When he is not teaching, Laton also works as a consultant for a variety of companies and agencies seeking input related to hydrogeology, field hydrology, coastal/monitoring/geomorphology, field and sampling techniques, natural hazard assessment and mapping, and environmental remote sensing/GIS.
His main research focus recently has been on the arid region of San Bernardino County in southern California, where he has worked closely with a large water agency in the area to evaluate the hydrogeology of its sphere of influence. Laton's research has shown itself in many public reports and atlases regarding the region's geology, hydrology, and hydrogeology. One other result of this research is that Laton has pinpointed an issue important for drillers across the nation to address — the need to keep detailed well logs using standardized classifications.
"Boring Logs — What's Important and What's Not: A Scientific Viewpoint" was the title of Laton's 2009 NGWREF McEllhiney Lecture. Fundamental to any drilling contractor's business, there are many uses for boring/well logs including specifying location, groundwater levels, chemistry, and production capabilities — information used routinely by government and regulatory agencies, consultants, and academics. Beyond these usual uses, however, boring/well log information may be used for hydrostratigraphic interpretation, groundwater modeling, subsurface investigations, and general background information. In fact, through careful logging and data collection, both contractors and scientists can work together to develop better subsurface models that will help everyone in the industry.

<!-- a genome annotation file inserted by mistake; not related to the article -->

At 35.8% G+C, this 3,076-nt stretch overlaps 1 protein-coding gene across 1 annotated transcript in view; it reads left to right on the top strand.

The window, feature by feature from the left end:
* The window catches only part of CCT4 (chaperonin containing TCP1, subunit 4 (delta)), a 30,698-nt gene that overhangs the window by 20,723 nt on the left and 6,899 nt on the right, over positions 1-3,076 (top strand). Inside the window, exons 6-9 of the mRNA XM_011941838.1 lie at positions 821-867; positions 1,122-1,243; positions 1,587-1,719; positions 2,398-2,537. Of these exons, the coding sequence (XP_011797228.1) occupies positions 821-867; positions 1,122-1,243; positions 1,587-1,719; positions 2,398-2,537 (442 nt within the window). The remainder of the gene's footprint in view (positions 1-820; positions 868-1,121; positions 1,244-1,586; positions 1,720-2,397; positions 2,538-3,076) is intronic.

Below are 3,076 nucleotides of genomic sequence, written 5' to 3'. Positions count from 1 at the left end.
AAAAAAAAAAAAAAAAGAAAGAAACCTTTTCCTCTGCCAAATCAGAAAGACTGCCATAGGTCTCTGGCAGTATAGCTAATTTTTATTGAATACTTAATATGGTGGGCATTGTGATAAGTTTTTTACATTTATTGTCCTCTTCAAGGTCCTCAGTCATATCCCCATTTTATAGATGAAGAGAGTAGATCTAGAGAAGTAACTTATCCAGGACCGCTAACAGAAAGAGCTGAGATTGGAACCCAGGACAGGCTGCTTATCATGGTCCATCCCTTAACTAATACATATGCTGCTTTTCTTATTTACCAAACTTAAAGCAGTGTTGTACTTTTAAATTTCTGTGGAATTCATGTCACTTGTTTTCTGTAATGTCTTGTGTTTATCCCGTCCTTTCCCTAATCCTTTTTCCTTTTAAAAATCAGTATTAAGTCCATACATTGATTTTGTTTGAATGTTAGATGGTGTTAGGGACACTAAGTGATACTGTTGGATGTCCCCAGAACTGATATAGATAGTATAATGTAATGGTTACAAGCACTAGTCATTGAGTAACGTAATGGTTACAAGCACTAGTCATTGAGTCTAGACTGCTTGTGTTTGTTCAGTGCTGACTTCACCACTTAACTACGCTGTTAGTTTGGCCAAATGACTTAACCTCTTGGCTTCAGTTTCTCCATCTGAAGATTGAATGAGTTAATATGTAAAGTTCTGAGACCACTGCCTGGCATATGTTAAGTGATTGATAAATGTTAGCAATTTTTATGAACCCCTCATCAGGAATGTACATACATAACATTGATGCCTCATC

Key to this sharing of information industrywide is the interpreting of well logs, which is made difficult by the simple fact that soil classification is not always uniform. While most people in the industry know how to use a Munsell chart for color, opinions differ on coarseness — gravel vs. silt vs. fine sand and the like. Further complicating matters is the variety of drilling methods employed throughout the country. Laton's lecture provided a refresher on proper classification techniques, emphasizing the use of standardized classification.
In addition, Laton discussed the widespread use of handheld GPS devices and the value of Google Earth for basic mapping of locations, which can help even the smallest contractor's business, not to mention that obtaining accurate location information — and its mapping — allows for a better understanding of the local and regional geology.
2008 — F. Michael Krautkramer
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F. Michael Krautkramer, LHG, RG, is a vice president and principal hydrogeologist of Robinson, Noble & Saltbush Inc. He began his career in 1973, in applying hydrogeologic principles to the definition, development, and protection of groundwater resources. Projects typically include groundwater, resource definition, well design, testing and drilling management, groundwater/surface water basin analyses, and identification/abatement of aquifer contamination problems. This work has required a partnership with the drilling industry that has endured throughout his career. In part because of this partnership, he has earned a reputation as a problem-solver who uses practical methods to efficiently accomplish project objectives. Krautkramer is a licensed hydrogeologist and geologist in the state of Washington and a registered geologist in Oregon. He is active in the regulatory and political aspects of water resource management, providing expertise to many entities including the Washington State Legislature.
"How Much Is Enough? Making Decisions in the Water Well Industry" was the title of Krautkramer's lecture. Every water well project begins with decisions about how deep to target a well and how large a borehole diameter should be to start. Hopefully it ends with decisions about how to test the well and what production rate and pump setting should be specified. In between there are decisions to be made every day that will determine the success of the project and the satisfaction of the customer. How those decisions are made is important. How those decisions are explained to the customer and how to include them in the decision-making process can be equally important, both to the customer and to your business.